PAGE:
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Fayette County, Alabama
 
~ Civil War Letter ~
(Henry W. Brasher to wife, 1864)


Generously contributed by
Frances Lowrey Brasher


Old Letter Stirs Many Civil War Memories
By Lorene Frederick
Staff Writer

Sam F. BRASHER, 206 North Broad Street, Tuscumbia [Colbert Co., AL], is in possession of an old letter written by his grandfather, Henry BRASHER, a Confederate soldier.

The letter was dug out of an old trunk by David S. BRASCHER [sic], son of the latter, and was first published in the Carbon Hill Index [Walker Co., AL].

The grandson has only a faint remembrance of his grandfather, recalling only that he was a fiddler, school teacher and a Mason.

The letter was dated March 7, 1864 and was written to BRASHER's wife while he was guarding war prisoners at ["Camp Sumpter," a.k.a. Andersonville Prison] Sumpter County, Ga.  He was a member of the 26th Alabama Regiment, Company A.

The letter states:

Dear wife:

I take my pen in hand to write to you again.  I must say that I have not received a letter from you since I left Virginia.

I would be very proud to hear from you again.  I wrote to you while in Montgomery, Ala.  I don't know whether you received it or not.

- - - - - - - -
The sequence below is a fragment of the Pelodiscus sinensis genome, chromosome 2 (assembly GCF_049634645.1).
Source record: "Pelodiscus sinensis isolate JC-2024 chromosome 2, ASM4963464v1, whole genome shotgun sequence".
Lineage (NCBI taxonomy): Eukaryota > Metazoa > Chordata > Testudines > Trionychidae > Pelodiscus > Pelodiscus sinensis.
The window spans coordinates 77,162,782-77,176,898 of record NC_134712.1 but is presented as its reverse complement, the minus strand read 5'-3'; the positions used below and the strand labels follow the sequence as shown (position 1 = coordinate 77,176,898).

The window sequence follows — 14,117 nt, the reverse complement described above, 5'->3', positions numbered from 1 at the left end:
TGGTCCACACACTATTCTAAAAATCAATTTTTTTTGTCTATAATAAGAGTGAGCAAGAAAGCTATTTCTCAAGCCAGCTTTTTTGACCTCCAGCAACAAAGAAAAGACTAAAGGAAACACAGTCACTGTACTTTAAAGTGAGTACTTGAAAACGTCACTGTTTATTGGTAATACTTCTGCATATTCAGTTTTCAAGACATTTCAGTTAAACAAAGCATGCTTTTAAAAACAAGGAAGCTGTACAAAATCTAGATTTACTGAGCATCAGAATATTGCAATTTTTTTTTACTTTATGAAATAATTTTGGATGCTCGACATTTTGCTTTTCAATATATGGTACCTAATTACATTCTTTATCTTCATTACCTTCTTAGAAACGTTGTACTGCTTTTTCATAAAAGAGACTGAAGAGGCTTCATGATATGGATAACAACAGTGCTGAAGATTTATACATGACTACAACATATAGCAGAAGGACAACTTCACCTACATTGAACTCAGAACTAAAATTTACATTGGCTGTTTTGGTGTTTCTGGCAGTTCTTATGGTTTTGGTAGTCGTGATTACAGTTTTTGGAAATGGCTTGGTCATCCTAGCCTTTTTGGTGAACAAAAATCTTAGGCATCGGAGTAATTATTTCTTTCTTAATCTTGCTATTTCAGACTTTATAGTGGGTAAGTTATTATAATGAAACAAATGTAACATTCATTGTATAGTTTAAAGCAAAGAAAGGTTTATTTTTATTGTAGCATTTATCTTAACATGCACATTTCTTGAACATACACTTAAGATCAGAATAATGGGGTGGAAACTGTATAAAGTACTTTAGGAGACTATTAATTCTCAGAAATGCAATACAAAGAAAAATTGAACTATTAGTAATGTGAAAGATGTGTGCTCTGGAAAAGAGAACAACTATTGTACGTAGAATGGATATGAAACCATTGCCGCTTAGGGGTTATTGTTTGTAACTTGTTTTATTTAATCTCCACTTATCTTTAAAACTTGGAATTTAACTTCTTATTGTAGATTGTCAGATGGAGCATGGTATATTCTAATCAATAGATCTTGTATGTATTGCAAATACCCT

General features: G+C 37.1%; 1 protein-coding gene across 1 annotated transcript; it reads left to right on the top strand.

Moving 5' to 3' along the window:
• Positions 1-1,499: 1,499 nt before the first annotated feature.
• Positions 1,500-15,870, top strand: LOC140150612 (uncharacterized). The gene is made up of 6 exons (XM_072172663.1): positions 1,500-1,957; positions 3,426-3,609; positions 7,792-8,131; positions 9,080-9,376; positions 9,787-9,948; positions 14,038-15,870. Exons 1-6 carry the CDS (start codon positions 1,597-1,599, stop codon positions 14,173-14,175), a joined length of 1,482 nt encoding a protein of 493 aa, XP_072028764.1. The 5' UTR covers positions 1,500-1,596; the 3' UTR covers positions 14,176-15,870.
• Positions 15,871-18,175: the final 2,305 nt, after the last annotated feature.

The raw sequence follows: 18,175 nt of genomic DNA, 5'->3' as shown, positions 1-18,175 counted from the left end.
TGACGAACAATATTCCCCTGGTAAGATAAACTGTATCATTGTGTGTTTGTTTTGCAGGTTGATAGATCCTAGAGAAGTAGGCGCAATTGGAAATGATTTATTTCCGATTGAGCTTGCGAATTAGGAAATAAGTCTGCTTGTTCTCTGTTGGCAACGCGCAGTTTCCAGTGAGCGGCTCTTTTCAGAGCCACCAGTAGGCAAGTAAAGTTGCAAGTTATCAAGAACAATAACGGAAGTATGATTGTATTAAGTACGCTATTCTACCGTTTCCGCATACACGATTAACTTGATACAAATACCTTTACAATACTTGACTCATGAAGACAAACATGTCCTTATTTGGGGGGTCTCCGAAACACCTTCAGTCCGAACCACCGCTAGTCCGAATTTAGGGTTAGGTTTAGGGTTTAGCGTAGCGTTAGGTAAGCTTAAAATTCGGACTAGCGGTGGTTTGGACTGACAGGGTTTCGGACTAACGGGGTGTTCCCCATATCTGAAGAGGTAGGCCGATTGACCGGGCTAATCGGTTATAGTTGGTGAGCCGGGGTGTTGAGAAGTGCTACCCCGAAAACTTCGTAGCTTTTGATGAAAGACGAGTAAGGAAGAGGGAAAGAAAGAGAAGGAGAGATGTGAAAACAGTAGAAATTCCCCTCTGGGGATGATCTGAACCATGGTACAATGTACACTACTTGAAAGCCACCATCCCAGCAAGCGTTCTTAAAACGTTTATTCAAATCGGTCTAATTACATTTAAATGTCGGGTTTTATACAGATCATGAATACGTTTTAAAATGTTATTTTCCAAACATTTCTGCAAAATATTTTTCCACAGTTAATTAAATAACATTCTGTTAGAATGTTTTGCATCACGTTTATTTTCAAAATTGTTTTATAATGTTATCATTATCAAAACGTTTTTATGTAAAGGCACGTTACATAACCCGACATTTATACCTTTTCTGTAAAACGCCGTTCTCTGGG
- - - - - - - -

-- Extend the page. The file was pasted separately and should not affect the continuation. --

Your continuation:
*   *   *
We left Virginia for good, was to report to Meridian, Miss., and when the regiment reached Augusta, Ga., telegraph orders were there from the Secretary of War for us, for the regiment to report to this place and guard prisoners.  We did so and are here guarding them.

There are 22 hundred here now to guard.  We have a place prepared to keep them in built of logs, hewed 20 feet long, stood on end five feet in the ground.  I suppose there is some 10 acres fenced in this way.  We look to them to bring 18 thousand [prisoners] to this place.

Myself with seven others were left back in Virginia as details and have just got to the regiment.

I was just on guard around the prisoners last night for the first time.  Lusia [sic] I like the position we have now very well if we can only get to stay here.  I think it is a very healthy place, have good water to drink, tho its [sic] a very sandy country; plenty of longleaf pines and salamander hills but clear away from here.  Think we shall stay during this summer and perhaps next winter.

*   *   *